Sex and sexual attraction are powerfully primal. Is that why we are reluctant to depict it? Romance novels sometimes depict sexuality in all its fleshy glory, but I am not interested their narrative tropes. I found such tropes as the powerful hero, the inexperienced younger woman, the millionaire, broken birds, and the rescue a turn-off at worst, and uninteresting at best. Then there’s bad boy fiction such as Henry Miller’s, but that sex was too misogynistic and gloomy.

These are some of the questions that I asked myself before writing Behrouz Gets Lucky. Like most of us, sexual pleasure is crucial in my life. I start many days with masturbation and an orgasm, have ended romantic relationships when the sex didn’t work, and stayed in relationships past their natural expiration date because of amazing sex. I’m 61 years old and hope to be having orgasms until I die.

I knew that I wanted to treat sex with as much importance as any other action in my book; a blowjob had to include as much detail as morning coffee and conversation. I wrote a list of sexual and BDSM situations that I wanted to include in the book, making a sex storyline. Then I added a nonsexual storyline to the sex storyline. Behrouz Gets Lucky was the story of a kinky, sensual couple’s courtship, from their first date onwards; if I glossed over the sex, it would not be realistic.

It is important to tell our stories, the ones that we hold in our hearts, our minds, and our bodies. This is how we know that we aren’t alone, and how we build a world where sexual pleasure is given the dignity and respect that it deserves. Silence and shame do not beget sexual healing. As writers, we need to begin the habit of incorporating sex into our fiction. As readers, we need to ask for it! Ask our favorite authors where they’ve hidden the sex, ask librarians and bookstore owners for fiction with depictions of sexual pleasure in their plots, write reviews on Amazon and Good Reads commending books that are inclusive of sexual pleasure and asking for it in books where it is missing. This is how we change the world, orgasms flanked by grocery shopping, walking the dog, and grousing about the rising cost of living, one book at a time.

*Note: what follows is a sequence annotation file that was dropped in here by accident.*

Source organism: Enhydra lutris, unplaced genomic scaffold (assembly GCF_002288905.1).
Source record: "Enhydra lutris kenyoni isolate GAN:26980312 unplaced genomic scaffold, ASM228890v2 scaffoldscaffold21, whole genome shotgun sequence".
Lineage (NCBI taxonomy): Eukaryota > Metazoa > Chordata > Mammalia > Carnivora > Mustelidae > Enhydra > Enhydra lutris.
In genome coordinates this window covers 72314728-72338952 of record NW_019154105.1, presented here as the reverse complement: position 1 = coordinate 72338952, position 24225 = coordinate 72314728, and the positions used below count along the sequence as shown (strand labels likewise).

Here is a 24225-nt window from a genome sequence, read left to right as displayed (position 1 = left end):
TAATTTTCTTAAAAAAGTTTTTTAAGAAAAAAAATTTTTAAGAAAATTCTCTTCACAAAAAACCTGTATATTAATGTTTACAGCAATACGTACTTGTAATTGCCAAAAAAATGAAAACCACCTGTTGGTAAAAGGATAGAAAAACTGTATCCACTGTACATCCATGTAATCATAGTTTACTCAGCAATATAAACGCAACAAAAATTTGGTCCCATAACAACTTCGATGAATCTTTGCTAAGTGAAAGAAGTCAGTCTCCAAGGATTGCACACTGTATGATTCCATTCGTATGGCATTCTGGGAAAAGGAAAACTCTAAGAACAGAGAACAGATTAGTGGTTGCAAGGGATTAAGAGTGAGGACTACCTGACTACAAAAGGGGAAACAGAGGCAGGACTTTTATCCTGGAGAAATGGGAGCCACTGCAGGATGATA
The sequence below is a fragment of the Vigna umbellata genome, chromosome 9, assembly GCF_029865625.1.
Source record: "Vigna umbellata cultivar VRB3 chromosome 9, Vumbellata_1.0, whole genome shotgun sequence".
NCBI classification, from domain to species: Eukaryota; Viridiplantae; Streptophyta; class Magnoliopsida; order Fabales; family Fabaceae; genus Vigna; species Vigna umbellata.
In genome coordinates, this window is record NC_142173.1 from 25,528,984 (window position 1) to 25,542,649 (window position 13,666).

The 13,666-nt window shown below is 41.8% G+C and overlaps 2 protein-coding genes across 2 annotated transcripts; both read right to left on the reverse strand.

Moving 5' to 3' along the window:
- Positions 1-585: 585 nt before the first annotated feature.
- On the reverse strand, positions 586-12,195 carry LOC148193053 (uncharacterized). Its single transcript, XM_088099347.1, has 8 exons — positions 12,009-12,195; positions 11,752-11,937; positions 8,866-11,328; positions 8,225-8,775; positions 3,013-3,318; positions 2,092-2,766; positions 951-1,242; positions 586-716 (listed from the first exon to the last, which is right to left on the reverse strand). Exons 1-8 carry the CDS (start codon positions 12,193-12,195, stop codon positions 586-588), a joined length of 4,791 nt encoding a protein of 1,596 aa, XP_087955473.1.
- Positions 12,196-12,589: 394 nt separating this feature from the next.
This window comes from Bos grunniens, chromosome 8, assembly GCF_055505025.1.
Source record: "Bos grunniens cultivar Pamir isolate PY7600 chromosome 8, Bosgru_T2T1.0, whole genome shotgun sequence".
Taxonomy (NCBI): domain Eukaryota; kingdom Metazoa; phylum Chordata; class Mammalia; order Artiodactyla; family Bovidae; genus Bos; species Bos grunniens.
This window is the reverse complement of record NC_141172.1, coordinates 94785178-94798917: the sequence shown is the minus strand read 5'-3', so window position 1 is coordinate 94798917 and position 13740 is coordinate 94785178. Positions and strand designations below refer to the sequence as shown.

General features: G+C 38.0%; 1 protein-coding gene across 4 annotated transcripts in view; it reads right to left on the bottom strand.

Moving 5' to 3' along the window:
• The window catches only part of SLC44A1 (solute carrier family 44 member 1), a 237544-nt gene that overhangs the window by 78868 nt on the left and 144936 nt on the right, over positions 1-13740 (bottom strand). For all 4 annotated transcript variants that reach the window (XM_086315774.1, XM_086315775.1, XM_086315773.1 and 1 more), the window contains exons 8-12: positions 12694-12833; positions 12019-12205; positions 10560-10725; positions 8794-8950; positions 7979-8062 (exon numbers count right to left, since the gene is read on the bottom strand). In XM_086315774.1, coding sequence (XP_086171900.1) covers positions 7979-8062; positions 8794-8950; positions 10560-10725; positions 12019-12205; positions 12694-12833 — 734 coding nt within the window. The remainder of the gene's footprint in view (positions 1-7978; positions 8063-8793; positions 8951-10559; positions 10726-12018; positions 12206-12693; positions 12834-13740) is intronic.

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The Butch Lesbians of the 20s, 30s, and 40s Coloring Book is Here!

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It’s a whole gaggle of very grownup butches! The Butch Lesbians of the 20s, 30s, and 40s Coloring Book has arrived – 38 fabulous butches plus 11 pages of bad-ass butch history!

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Service Tops…Myth or Reality?

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I’m a bottom who frequently jokes around that I’m looking for a service top. I‘m not proficient with American colloquialisms, have a tendency towards word invention, and have never been heavily involved with the leather community. This means when I blithely throw around terms like “service top”, I’m usually in my own private Idaho. I’ve come across a slang term and personalized it to suit my purposes. What is a service top anyway?